GUEST POST: Filling in an empty quarter; a response to the MedQuarter Plan

This is a guest post by Bruce Nesmith, Joan and Abbott Lipsky Professor of Political Science at Coe College. Nesmith runs the blog Holy Mountain: A Blog About Our Common Life, where this post is also running. He has been covering the development of the MedQuarter plan on his blog since the first public meeting about the MedQuarter district.  There’s a story making the rounds this week about an apartment complex in New York City that has separate entrances for poor and non-poor residences. I don’t know if it’s true or not, and don’t much care. It’s such a perfect metaphor for America’s struggles with difference and inequality. (For the record, research on mixed-income housing developments in Chicago by Robert J. Chaskin of the University of Chicago, published in the May 2013 special issue of the Annals of the American Academy of Political and Social Science, documents strong re-segregating tendencies, though maybe not at the door level.) These struggles color my reading of the Cedar Rapids MedQuarter Master Development Plan, rolled out this week after much planning and consultation. The plan contains a lot of good ideas and hits a lot of the right notes. After all that, I’m not sure to what extent the group is making a priority to integrate with their surroundings, or even is concerned whether or not they contribute to development of the city. The background: As downtown Cedar Rapids has developed since the 2008 flood, it has become increasingly apparent that a huge area immediately surrounding it is “empty”: mostly devoid of interesting places, or even uninteresting places, mainly featuring several medical complexes and a…
An Ongoing Conversation About New Urbanism With Bruce Nesmith: Part One

An Ongoing Conversation About New Urbanism With Bruce Nesmith: Part One

Bruce Nesmith is a Political Science Professor at Coe College, where he teaches American Politics. He’s also a frequent guest on Iowa Public Radio and a common source for KCRG. He runs a blog, Holy Mountain, where he often discusses  issues related to new New Urbanism and urban planning. I originally emailed Bruce to get his reaction to Gravity can matter for growth on the periphery, by Rick Smith. A lot of the thoughts I sent ended up in my response to the article Sprawl Is Not A Synonym For Growth. I also wanted to start a discussion with a man spends a lot of time thinking about the same issues I do but has a better grasp of public policy. Bruce Nesmith: I’m not surprised about Dusek’s and Rusk’s comments. They are, after all, in the business of building large-lot subdivisions, and I imagine that’s where the money is. An attack on sprawl is an attack on, not only their livelihood but their very vocation. (It’s been interesting, in these bumpy economic times, to read the ads in the NY Times. If only the well-off have money then people market luxury goods.) There’s an article in today’s Times I haven’t read yet about rising urban rents due to short supply, but I bet there’s little money in apartment buildings compared to large-lot subdivisions.  So, what shall we talk about? Much of American politics today, and probably PR and marketing and other areas too, is trying to recapture the 1950s, or maybe 1950s plus (electronic technology, civil rights, etc.). For almost 30 years after WW2, the American economy boomed, and benefits...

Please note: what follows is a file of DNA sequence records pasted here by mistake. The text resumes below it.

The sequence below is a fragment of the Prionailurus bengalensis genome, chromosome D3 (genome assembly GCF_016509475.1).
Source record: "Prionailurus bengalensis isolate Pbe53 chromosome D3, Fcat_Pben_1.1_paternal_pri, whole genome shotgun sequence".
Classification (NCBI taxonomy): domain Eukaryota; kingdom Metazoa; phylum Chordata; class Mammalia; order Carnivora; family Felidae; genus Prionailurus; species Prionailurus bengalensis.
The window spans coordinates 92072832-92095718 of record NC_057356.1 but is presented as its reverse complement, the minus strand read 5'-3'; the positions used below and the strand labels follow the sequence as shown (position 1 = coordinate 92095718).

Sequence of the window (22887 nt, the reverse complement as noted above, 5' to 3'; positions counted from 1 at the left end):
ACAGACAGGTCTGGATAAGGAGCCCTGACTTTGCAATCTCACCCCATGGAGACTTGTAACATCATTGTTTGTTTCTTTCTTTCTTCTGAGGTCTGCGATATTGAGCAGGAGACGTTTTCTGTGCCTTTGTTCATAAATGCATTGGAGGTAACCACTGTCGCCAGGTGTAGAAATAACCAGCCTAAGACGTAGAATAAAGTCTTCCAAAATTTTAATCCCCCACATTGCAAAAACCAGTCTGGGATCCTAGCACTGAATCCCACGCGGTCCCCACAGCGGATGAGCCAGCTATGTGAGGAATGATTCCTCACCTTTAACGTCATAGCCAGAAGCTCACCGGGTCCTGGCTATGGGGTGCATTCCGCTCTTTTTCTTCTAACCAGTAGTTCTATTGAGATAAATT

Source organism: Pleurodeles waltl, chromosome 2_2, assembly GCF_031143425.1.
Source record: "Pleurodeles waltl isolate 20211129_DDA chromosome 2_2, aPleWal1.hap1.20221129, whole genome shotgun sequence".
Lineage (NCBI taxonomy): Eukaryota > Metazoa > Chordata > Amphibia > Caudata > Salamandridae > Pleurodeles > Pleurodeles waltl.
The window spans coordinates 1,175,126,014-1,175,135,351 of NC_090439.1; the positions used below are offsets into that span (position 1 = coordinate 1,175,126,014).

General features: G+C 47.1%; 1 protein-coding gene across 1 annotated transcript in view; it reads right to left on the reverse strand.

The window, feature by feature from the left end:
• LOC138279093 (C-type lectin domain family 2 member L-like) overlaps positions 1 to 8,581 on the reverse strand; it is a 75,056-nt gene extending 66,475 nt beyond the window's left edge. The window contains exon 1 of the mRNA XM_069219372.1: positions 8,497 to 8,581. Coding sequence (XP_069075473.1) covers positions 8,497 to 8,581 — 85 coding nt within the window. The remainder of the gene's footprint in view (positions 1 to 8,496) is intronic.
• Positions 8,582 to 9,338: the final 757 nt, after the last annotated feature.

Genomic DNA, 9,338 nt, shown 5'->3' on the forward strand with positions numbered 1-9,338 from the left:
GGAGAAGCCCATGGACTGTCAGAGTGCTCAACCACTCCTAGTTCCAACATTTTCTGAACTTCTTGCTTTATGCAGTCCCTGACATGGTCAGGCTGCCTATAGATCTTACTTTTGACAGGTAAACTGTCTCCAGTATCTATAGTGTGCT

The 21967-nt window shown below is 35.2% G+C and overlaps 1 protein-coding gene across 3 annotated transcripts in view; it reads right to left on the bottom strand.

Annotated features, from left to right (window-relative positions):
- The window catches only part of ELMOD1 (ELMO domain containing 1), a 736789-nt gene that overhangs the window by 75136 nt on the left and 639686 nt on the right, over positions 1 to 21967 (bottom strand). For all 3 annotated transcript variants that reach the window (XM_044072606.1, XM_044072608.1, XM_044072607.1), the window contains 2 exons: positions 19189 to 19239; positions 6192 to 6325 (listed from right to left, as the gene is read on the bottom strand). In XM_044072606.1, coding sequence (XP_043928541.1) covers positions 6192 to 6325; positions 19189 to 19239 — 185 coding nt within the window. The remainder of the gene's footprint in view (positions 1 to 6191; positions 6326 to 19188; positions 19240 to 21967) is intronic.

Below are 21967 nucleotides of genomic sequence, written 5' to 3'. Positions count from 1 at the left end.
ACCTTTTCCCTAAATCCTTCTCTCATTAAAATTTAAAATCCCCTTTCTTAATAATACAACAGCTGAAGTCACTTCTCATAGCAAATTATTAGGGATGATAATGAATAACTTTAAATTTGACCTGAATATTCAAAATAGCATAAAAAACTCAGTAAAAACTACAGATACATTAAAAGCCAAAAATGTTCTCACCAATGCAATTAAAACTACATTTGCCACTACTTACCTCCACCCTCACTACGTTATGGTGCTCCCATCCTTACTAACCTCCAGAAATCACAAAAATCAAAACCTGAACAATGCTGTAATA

Big Attendence and Requests for Big Ideas at the EnvisionCR Kickoff - UPDATED

People really want a skate park. And a dog park on the west side. And a botanical garden that’s kid friendly. Those were the issues that appeared over and over again on a long, brown piece of paper the city had set up in the center of the National Czech and Slovak Museum’s main hall. The kickoff was an opportunity for residents to share their ideas about what should be included in the city’s next comprehensive plan - the ways the city should try to develop over the next 10 to 15 years. Two companies are involved; RDG is working on the city, and Confluence on the greenways that are going up on the west side of the Cedar River. For a good overview check out Dave Franzman’s story for KCRG. Residents were able to take their ideas directly to city and RDG employees, who were stationed throughout with displays explaining different parts of the planning process. Confluence and the Parks and Rec department held a breakout session in the museum’s heritage hall focusing on the 110 acres of new greenways. Confluence did a river greenway in Sioux Falls, South Dakota, another flood prone city. You should check it out. It includes a pedestrian bridge, one of the things mention in our google hangout Monday. The greenways - and how they should be used - dominated the discussion at the kickoff event. On April 5th, 6th, 7th and 8th there will be more community meetings for EnvisionCR at CSPS, from 4-6pm. These meetings will focus on stuff besides the greenways. Stuff like, where should the city put in bike paths and lanes, or...